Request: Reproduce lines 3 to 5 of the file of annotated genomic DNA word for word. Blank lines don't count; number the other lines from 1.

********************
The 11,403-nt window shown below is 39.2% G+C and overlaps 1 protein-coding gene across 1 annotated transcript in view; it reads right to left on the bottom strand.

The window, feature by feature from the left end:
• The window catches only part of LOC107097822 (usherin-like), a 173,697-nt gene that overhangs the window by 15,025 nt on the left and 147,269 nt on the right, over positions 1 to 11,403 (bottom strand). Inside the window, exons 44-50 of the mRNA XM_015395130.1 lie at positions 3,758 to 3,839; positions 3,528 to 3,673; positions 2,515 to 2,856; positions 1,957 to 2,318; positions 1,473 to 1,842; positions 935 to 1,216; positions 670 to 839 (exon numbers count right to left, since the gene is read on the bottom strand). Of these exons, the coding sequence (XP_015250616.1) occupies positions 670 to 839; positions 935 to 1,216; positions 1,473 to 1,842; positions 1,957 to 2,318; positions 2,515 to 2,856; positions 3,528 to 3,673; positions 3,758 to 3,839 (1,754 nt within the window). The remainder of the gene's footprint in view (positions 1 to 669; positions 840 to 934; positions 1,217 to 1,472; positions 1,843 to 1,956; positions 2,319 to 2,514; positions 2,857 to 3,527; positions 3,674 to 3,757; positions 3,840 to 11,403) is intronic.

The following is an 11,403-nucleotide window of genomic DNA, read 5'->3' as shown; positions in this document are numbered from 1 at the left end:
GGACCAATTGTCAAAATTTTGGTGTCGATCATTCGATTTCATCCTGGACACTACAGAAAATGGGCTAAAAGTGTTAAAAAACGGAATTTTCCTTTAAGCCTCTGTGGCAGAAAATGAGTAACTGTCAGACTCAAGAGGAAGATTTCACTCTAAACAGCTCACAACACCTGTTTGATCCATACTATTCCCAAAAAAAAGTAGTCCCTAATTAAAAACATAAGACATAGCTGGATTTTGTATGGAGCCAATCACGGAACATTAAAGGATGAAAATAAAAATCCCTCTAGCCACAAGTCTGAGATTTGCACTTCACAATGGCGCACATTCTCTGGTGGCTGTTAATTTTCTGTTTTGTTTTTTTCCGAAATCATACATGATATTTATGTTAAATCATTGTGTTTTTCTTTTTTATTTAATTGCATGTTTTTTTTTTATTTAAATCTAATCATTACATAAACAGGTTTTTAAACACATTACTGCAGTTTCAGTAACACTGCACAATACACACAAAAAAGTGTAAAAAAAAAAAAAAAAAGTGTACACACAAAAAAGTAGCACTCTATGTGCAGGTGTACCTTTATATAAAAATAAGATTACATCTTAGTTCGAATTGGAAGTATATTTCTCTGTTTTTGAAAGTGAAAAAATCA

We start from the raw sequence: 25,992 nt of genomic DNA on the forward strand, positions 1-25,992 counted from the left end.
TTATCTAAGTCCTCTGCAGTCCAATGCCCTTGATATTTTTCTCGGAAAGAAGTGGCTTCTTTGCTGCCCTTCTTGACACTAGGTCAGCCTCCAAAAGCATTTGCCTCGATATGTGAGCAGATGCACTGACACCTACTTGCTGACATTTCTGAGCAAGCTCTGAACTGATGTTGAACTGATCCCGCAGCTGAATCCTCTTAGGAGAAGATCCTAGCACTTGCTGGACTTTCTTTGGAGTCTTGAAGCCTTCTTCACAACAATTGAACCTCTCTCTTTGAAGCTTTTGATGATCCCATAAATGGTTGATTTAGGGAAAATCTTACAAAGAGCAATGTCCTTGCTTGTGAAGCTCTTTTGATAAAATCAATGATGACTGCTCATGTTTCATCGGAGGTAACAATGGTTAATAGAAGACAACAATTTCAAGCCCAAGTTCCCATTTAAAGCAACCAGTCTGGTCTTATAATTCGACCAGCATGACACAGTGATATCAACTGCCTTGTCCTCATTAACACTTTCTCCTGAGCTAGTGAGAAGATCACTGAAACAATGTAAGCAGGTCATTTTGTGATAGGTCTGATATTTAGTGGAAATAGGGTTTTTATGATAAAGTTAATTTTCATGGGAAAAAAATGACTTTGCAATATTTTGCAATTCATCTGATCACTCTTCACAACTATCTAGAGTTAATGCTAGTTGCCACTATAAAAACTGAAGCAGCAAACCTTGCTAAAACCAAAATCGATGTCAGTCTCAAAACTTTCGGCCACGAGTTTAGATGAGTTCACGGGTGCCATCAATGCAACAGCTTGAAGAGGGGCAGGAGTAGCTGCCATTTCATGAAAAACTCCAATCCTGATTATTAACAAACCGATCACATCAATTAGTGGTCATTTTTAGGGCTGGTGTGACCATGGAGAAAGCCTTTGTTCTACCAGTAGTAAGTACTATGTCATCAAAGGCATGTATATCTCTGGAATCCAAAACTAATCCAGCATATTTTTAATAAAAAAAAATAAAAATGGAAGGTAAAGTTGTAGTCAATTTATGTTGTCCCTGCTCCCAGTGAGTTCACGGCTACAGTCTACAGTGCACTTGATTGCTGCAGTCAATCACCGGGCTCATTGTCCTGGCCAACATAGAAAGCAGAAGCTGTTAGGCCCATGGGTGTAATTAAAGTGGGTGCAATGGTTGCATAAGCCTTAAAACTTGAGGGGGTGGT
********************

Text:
• The window catches only part of LOC107097822 (usherin-like), a 173,697-nt gene that overhangs the window by 15,025 nt on the left and 147,269 nt on the right, over positions 1 to 11,403 (bottom strand). Inside the window, exons 44-50 of the mRNA XM_015395130.1 lie at positions 3,758 to 3,839; positions 3,528 to 3,673; positions 2,515 to 2,856; positions 1,957 to 2,318; positions 1,473 to 1,842; positions 935 to 1,216; positions 670 to 839 (exon numbers count right to left, since the gene is read on the bottom strand). Of these exons, the coding sequence (XP_015250616.1) occupies positions 670 to 839; positions 935 to 1,216; positions 1,473 to 1,842; positions 1,957 to 2,318; positions 2,515 to 2,856; positions 3,528 to 3,673; positions 3,758 to 3,839 (1,754 nt within the window). The remainder of the gene's footprint in view (positions 1 to 669; positions 840 to 934; positions 1,217 to 1,472; positions 1,843 to 1,956; positions 2,319 to 2,514; positions 2,857 to 3,527; positions 3,674 to 3,757; positions 3,840 to 11,403) is intronic.

The following is an 11,403-nucleotide window of genomic DNA, read 5'->3' as shown; positions in this document are numbered from 1 at the left end:
GGACCAATTGTCAAAATTTTGGTGTCGATCATTCGATTTCATCCTGGACACTACAGAAAATGGGCTAAAAGTGTTAAAAAACGGAATTTTCCTTTAAGCCTCTGTGGCAGAAAATGAGTAACTGTCAGACTCAAGAGGAAGATTTCACTCTAAACAGCTCACAACACCTGTTTGATCCATACTATTCCCAAAAAAAAGTAGTCCCTAATTAAAAACATAAGACATAGCTGGATTTTGTATGGAGCCAATCACGGAACATTAAAGGATGAAAATAAAAATCCCTCTAGCCACAAGTCTGAGATTTGCACTTCACAATGGCGCACATTCTCTGGTGGCTGTTAATTTTCTGTTTTGTTTTTTTCCGAAATCATACATGATATTTATGTTAAATCATTGTGTTTTTCTTTTTTATTTAATTGCATGTTTTTTTTTTATTTAAATCTAATCATTACATAAACAGGTTTTTAAACACATTACTGCAGTTTCAGTAACACTGCACAATACACACAAAAAAGTGTAAAAAAAAAAAAAAAAAGTGTACACACAAAAAAGTAGCACTCTATGTGCAGGTGTACCTTTATATAAAAATAAGATTACATCTTAGTTCGAATTGGAAGTATATTTCTCTGTTTTTGAAAGTGAAAAAATCA